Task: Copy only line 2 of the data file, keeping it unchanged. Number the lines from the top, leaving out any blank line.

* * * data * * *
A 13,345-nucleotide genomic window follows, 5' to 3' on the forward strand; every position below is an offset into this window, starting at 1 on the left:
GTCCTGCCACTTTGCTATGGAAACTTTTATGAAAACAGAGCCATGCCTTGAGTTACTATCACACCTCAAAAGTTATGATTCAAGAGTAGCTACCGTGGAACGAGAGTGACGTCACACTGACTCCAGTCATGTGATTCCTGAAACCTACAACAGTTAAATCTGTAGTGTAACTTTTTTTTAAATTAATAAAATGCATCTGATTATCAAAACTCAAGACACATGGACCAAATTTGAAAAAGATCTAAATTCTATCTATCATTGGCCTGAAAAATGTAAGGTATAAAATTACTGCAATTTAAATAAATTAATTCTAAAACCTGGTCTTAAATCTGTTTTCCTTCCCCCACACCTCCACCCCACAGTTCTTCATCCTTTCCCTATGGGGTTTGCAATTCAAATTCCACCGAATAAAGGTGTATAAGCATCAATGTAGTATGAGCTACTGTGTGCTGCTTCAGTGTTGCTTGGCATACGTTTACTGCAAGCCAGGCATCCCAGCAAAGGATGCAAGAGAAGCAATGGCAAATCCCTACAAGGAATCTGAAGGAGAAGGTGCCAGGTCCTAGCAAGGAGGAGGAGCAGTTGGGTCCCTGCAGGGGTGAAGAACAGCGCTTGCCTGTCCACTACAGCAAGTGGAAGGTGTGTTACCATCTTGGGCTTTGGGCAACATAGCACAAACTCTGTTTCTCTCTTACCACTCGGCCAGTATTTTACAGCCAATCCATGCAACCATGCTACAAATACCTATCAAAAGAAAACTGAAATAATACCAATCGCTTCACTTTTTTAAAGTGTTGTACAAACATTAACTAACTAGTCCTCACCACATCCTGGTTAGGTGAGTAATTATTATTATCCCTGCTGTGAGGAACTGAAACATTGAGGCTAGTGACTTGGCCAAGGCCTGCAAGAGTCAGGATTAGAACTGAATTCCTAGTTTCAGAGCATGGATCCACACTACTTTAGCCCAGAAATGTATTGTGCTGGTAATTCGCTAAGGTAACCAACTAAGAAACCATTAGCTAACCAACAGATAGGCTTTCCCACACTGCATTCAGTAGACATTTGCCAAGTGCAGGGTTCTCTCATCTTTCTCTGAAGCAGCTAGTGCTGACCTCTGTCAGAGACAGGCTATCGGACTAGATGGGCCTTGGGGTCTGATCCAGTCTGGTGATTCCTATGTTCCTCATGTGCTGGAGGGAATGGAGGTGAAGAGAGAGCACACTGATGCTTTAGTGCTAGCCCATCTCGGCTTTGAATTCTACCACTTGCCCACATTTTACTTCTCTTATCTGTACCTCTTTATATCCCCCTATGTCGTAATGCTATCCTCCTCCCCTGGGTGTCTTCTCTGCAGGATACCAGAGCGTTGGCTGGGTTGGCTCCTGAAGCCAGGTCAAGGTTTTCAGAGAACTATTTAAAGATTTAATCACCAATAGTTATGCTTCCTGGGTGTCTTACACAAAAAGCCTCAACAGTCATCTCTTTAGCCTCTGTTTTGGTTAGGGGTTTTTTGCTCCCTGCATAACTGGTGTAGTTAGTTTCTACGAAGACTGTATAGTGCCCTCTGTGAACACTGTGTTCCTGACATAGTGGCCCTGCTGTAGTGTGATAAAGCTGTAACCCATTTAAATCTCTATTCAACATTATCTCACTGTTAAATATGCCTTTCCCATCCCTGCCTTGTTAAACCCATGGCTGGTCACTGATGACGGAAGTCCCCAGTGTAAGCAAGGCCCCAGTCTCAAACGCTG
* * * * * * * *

GTCCTGCCACTTTGCTATGGAAACTTTTATGAAAACAGAGCCATGCCTTGAGTTACTATCACACCTCAAAAGTTATGATTCAAGAGTAGCTACCGTGGAACGAGAGTGACGTCACACTGACTCCAGTCATGTGATTCCTGAAACCTACAACAGTTAAATCTGTAGTGTAACTTTTTTTTAAATTAATAAAATGCATCTGATTATCAAAACTCAAGACACATGGACCAAATTTGAAAAAGATCTAAATTCTATCTATCATTGGCCTGAAAAATGTAAGGTATAAAATTACTGCAATTTAAATAAATTAATTCTAAAACCTGGTCTTAAATCTGTTTTCCTTCCCCCACACCTCCACCCCACAGTTCTTCATCCTTTCCCTATGGGGTTTGCAATTCAAATTCCACCGAATAAAGGTGTATAAGCATCAATGTAGTATGAGCTACTGTGTGCTGCTTCAGTGTTGCTTGGCATACGTTTACTGCAAGCCAGGCATCCCAGCAAAGGATGCAAGAGAAGCAATGGCAAATCCCTACAAGGAATCTGAAGGAGAAGGTGCCAGGTCCTAGCAAGGAGGAGGAGCAGTTGGGTCCCTGCAGGGGTGAAGAACAGCGCTTGCCTGTCCACTACAGCAAGTGGAAGGTGTGTTACCATCTTGGGCTTTGGGCAACATAGCACAAACTCTGTTTCTCTCTTACCACTCGGCCAGTATTTTACAGCCAATCCATGCAACCATGCTACAAATACCTATCAAAAGAAAACTGAAATAATACCAATCGCTTCACTTTTTTAAAGTGTTGTACAAACATTAACTAACTAGTCCTCACCACATCCTGGTTAGGTGAGTAATTATTATTATCCCTGCTGTGAGGAACTGAAACATTGAGGCTAGTGACTTGGCCAAGGCCTGCAAGAGTCAGGATTAGAACTGAATTCCTAGTTTCAGAGCATGGATCCACACTACTTTAGCCCAGAAATGTATTGTGCTGGTAATTCGCTAAGGTAACCAACTAAGAAACCATTAGCTAACCAACAGATAGGCTTTCCCACACTGCATTCAGTAGACATTTGCCAAGTGCAGGGTTCTCTCATCTTTCTCTGAAGCAGCTAGTGCTGACCTCTGTCAGAGACAGGCTATCGGACTAGATGGGCCTTGGGGTCTGATCCAGTCTGGTGATTCCTATGTTCCTCATGTGCTGGAGGGAATGGAGGTGAAGAGAGAGCACACTGATGCTTTAGTGCTAGCCCATCTCGGCTTTGAATTCTACCACTTGCCCACATTTTACTTCTCTTATCTGTACCTCTTTATATCCCCCTATGTCGTAATGCTATCCTCCTCCCCTGGGTGTCTTCTCTGCAGGATACCAGAGCGTTGGCTGGGTTGGCTCCTGAAGCCAGGTCAAGGTTTTCAGAGAACTATTTAAAGATTTAATCACCAATAGTTATGCTTCCTGGGTGTCTTACACAAAAAGCCTCAACAGTCATCTCTTTAGCCTCTGTTTTGGTTAGGGGTTTTTTGCTCCCTGCATAACTGGTGTAGTTAGTTTCTACGAAGACTGTATAGTGCCCTCTGTGAACACTGTGTTCCTGACATAGTGGCCCTGCTGTAGTGTGATAAAGCTGTAACCCATTTAAATCTCTATTCAACATTATCTCACTGTTAAATATGCCTTTCCCATCCCTGCCTTGTTAAACCCATGGCTGGTCACTGATGACGGAAGTCCCCAGTGTAAGCAAGGCCCCAGTCTCAAACGCTG